Out of the Harbor: More Online Adventure
By Mac Denier
Copyright 2007 by New Epoch Press. All rights reserved.
Now more than a year old, Dungeons & Dragons Online (DDO) has matured from a gawky, incomplete massively-multiplayer online role-playing game (MMORPG) featuring a level cap of 10 and content game-playing maniacs could work through in a month to a more stable, feature-rich game with a level cap of 14 and content developed to a depth that even maniacs might find daunting.
Last month’s review took a quick peek at how one might start playing DDO. This month the focus is on intermediate levels of play and on different ways players might approach gameplay in this complex virtual playground.
Players who have spent even a little time playing will after a week or two find themselves with characters able to take on bigger challenges than are offered in the harbor. The quintessential harbor quest is a multi-quest sequence fighting kobolds in the sewers (the Waterworks); other early quests are found in The Wayward Lobster. What next?
In the marketplace, steam tunnels house the standard follow-up quest to the kobold sewers, Shan-To-Kor, another multi-part quest, good for levels 4-6 or so. This model, the find a quest, hit the dungeon approach, was all DDO had for about a year. Now low-level players have access to a wilderness area that uses a new approach to recording exploits and assigning quests.
In these new wilderness areas, instead of finding a quest-giver and signing up for a quest, then completing the quest, one enters the area and explores — the closest thing to campaign-style paper and pencil Dungeons & Dragons available in the world of online games. Dungeon crawls, of course, are the usual thing in these sorts of games, so the elbow room these new wilderness areas provide is welcome.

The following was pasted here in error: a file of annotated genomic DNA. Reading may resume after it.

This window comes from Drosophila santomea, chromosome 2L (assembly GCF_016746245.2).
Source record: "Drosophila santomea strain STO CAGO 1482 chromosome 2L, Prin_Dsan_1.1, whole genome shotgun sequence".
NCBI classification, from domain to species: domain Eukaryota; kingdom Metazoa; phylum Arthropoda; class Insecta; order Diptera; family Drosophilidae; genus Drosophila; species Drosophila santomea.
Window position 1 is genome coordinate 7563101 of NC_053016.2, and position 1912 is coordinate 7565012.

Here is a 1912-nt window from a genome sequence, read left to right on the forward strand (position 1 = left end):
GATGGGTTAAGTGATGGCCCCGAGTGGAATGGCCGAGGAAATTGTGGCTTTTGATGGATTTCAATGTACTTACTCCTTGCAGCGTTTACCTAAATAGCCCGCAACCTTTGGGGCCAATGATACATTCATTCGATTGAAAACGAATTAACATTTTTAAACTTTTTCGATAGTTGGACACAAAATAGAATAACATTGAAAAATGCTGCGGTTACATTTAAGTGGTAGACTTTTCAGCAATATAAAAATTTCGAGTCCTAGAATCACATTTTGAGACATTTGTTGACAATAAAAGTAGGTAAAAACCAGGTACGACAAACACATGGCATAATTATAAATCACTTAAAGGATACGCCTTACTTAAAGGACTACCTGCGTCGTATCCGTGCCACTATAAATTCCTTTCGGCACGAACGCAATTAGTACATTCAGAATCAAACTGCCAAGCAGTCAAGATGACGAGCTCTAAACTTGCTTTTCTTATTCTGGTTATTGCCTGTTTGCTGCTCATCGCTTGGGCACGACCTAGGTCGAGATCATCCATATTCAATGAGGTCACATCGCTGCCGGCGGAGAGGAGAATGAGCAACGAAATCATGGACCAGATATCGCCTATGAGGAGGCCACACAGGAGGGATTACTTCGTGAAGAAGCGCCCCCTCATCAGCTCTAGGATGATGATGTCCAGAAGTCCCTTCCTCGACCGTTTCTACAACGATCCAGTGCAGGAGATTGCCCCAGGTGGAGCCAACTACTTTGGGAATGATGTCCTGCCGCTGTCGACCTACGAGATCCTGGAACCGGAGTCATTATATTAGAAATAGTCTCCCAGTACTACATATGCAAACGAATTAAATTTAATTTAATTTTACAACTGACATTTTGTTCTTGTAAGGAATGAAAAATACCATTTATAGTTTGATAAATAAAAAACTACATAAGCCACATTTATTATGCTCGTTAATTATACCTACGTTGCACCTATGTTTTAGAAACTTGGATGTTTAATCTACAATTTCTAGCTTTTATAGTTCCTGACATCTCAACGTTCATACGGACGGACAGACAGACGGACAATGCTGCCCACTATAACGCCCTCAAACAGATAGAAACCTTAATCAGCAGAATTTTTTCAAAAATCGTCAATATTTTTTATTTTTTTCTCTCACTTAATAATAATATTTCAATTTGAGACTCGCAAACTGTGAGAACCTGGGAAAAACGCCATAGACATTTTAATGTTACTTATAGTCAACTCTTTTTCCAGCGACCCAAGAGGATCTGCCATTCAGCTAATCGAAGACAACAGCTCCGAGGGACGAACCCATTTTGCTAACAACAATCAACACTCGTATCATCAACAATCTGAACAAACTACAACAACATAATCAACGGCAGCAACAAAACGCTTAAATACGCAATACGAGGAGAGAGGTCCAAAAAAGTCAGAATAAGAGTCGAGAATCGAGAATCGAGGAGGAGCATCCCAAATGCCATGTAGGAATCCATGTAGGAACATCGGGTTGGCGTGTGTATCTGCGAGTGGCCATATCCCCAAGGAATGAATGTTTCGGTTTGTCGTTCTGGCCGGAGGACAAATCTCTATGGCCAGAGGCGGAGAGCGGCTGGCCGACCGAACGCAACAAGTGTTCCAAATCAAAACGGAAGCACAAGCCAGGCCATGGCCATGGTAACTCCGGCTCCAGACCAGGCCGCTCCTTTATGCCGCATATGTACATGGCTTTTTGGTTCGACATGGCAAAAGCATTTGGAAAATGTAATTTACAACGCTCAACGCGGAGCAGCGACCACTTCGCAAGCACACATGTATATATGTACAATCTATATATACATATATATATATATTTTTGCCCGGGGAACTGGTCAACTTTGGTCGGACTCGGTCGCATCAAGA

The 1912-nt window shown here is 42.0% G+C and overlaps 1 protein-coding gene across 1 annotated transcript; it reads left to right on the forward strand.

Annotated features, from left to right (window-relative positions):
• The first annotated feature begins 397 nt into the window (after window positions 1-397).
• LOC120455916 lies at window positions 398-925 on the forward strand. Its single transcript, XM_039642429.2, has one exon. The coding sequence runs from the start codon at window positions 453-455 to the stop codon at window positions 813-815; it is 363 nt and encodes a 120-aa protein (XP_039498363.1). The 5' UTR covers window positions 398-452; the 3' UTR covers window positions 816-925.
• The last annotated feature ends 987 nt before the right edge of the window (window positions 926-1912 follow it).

In its immature form, the Postern Gate Wilds was a small, crudely pictured area that featured a few looping paths and a small array of ordinary low-level foes. This area was barely worth a short peek, perhaps a visit on the day one was short a few experience points from leveling up. Today the Postern Gate Wilds have been replaced with The Cerulean Hills, a remarkably beautiful vista of abandoned farmland, hills, woods, streams, and ancient ruins.
Designated for low-level characters, when one enters this area a list of exploration, special encounter and slaying goals appears on the screen. Achieving these benchmarks is worth experience — and of course it’s fun. Although DDO is focused on party quests, for this sort of exploration, solo and small group (two, three, or four characters in a party instead of five or six) work is preferable. As the area is explored, small quest-like adventures can be discovered and entered on the spot.
Along with vastly improved adventure-handling mechanisms, DDO sports new ways to find and form adventuring parties. While tools always existed to do these chores, the new version has added features that make it easier than ever to join and collect adventuring parties.
So how can one enjoy DDO? The traditional path is to join parties exploring quests one is interested in completing. One can do this as an independent adventurer, joining pick-up groups (PUGs) as one forms them or as one finds them. Alternatively, one can join a guild-a group of like-minded people who band together to make it easier to find parties to join. Some guilds are large, such as Aerenal server’s Redemption and Sacred Flame Guardians — others are small, with Mayfly lives and tiny constituencies. Some players pick quests they haven’t played yet, others make their choices based on earning experience quickly, while at times players go on quests to help others complete them.